In a groundbreaking revelation following a Supreme Court verdict on November 3, the long-awaited report from a Kerala government-appointed committee has finally seen the light of day. The three-member committee, established in 2018 to scrutinise Kerala’s contributory pension scheme, submitted its report in April 2021. However, it remained under wraps until the recent intervention by the highest court. A cabinet sub-committee was swiftly formed last week to delve into the committee’s findings.
The National Pension System (NPS) Unveiled
Starting in 2004, this contributory pension scheme evolved beyond central government employees, encompassing various states. Kerala joined the NPS league in April 2013, steering away from the previous fixed amount pension system funded by taxpayers.
Under NPS, employees and employers contribute to a fund during employment, creating a personal annuity scheme upon retirement. The duration of service and individual age play crucial roles in determining the pension amount. Over the years, the Central government increased its contribution, now standing at 14 percent, fostering a rise to 21 percent of gross salary at the individual level.
Kerala’s Pension Quandary
In Kerala, the burgeoning pension liability has strained the state’s revenue. With a higher life expectancy post-retirement and a retirement age of 60, the state faces significant financial pressure. The state budget for 2023-24 reveals an estimated expenditure of ₹94,649 crore, with 70 percent allocated to committed expenditure, including salaries, pensions, and interest.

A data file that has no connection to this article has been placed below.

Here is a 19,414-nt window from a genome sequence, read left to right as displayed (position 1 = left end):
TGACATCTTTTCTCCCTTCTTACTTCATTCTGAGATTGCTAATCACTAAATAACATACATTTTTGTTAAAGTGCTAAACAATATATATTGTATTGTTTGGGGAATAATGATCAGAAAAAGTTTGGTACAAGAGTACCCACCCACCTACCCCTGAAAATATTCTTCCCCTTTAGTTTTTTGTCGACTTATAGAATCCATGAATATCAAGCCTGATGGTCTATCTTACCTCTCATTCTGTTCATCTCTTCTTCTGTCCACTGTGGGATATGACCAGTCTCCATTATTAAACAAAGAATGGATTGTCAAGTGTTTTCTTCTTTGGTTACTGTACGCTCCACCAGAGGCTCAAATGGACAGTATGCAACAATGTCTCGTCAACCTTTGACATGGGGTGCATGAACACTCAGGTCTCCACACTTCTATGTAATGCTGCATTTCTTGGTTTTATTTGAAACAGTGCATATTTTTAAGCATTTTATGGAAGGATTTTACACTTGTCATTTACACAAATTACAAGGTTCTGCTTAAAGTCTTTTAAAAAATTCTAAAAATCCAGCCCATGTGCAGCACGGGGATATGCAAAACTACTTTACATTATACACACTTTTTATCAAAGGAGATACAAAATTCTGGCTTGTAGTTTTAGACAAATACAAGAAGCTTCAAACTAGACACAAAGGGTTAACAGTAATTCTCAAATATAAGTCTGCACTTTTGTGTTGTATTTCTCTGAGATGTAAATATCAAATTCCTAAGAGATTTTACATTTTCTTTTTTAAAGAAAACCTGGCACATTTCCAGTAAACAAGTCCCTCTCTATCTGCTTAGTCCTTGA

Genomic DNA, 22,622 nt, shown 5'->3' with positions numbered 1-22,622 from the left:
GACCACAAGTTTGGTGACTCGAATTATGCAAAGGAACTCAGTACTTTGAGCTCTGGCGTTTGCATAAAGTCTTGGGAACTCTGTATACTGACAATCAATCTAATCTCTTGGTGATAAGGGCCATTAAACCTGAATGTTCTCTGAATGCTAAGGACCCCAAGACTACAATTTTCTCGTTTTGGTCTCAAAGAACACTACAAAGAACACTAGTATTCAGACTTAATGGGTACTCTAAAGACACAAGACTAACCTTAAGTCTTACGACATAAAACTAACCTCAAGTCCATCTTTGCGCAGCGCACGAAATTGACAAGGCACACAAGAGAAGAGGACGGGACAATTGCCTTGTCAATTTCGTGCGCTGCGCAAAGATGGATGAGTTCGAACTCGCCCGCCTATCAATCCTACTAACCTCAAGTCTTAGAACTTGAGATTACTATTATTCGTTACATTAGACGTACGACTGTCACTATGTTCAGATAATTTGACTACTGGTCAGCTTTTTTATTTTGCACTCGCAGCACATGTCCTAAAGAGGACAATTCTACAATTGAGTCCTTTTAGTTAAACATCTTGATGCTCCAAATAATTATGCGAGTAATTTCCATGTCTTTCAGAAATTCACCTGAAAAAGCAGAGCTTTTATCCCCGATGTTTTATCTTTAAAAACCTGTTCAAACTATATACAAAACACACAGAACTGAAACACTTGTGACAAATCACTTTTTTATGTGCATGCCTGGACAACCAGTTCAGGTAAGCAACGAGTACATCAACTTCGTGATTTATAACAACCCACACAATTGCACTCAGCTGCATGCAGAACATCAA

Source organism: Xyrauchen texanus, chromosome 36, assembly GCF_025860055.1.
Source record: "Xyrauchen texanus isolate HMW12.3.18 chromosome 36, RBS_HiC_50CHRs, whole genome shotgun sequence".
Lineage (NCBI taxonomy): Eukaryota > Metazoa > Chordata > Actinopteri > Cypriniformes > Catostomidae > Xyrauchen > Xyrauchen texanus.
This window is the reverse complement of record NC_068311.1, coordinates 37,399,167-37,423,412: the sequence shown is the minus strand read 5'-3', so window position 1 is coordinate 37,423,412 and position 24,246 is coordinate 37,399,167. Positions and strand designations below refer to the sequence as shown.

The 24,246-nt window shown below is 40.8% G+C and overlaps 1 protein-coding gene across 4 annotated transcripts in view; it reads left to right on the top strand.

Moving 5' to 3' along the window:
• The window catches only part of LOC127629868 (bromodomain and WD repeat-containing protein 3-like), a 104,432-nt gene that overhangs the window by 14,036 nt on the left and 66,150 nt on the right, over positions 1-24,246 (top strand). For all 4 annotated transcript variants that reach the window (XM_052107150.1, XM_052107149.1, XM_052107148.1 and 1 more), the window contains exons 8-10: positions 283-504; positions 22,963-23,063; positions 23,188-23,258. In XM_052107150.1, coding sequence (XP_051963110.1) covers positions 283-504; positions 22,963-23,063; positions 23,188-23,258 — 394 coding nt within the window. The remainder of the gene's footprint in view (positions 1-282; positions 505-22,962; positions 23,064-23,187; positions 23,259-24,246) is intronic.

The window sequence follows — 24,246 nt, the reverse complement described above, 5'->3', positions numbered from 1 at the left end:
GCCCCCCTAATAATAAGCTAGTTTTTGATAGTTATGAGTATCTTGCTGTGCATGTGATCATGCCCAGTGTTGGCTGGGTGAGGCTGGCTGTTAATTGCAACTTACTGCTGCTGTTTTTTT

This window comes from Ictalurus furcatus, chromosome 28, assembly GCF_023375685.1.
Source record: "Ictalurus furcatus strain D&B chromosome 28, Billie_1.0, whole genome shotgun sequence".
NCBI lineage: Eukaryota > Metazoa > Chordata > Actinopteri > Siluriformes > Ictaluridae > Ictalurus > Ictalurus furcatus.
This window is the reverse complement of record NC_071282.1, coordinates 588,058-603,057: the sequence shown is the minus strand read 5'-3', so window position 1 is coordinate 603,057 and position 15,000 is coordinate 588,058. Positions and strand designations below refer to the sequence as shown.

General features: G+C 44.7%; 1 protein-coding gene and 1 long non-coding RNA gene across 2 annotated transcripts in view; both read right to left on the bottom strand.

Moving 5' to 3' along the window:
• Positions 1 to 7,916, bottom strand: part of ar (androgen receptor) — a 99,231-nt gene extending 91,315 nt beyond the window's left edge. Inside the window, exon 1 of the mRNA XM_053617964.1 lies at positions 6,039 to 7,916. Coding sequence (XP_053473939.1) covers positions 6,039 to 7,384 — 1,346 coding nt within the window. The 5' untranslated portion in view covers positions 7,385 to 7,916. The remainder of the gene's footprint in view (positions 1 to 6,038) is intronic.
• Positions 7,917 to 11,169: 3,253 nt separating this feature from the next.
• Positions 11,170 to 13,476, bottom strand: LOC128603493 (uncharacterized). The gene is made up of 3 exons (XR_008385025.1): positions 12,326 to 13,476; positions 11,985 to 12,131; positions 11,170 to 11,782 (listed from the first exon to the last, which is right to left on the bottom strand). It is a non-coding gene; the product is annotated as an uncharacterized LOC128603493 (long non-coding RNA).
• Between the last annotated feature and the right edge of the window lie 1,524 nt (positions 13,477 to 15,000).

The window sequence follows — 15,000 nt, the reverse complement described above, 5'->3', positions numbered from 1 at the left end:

Introduced in 2013 by the Congress government, Kerala’s NPS scheme has faced scrutiny. The CPI(M) government initiated a review committee in 2018, fulfilling a pre-election promise. Last week, the Supreme Court, acting on a petition from the CPI-affiliated trade union, compelled the state to disclose the committee’s report.
Insights from the NPS Review Report
Contrary to expectations, the review committee did not recommend revoking the NPS. While finding no illegality, it highlighted the absence of legal barriers to termination. The report emphasised continuing the NPS to reduce pension outgo by 2040. It proposed raising the state’s contribution to 14 percent and aligning the dearness allowance accordingly. The committee also advocated death-cum-retirement gratuity for NPS participants.
Long-Term Vision or Immediate Relief?
The committee urged a long-term perspective on pensions, foreseeing a decrease in pension outgo as a share of total revenue by 2040. Rejecting NPS termination, it warned of a persistently high pension share if revoked. By 2060, other states with NPS would cap pension outgo at 14 percent, while Kerala would exceed 20 percent.
The Battle of Perspectives
Retirees under NPS complain of meagre annuities, citing the volatility of investment assets in a market downturn. Calls for a 14 percent government contribution, death-cum-retirement guarantees, and ex-gratia pension resonate among employee associations. Five states have already reverted to statutory pension schemes, reigniting demands for Kerala to follow suit.
In the intricate web of Kerala’s pension saga, the stakes are high. The report, a beacon of clarity, ignites the debate between the promise of future fiscal prudence and the immediate relief sought by those navigating the complexities of the contributory pension system.
Vakilsearch experts emphasise the need for legal clarity in Kerala’s pension landscape. The report opens avenues for legal scrutiny and strategic advice on navigating pension complexities.
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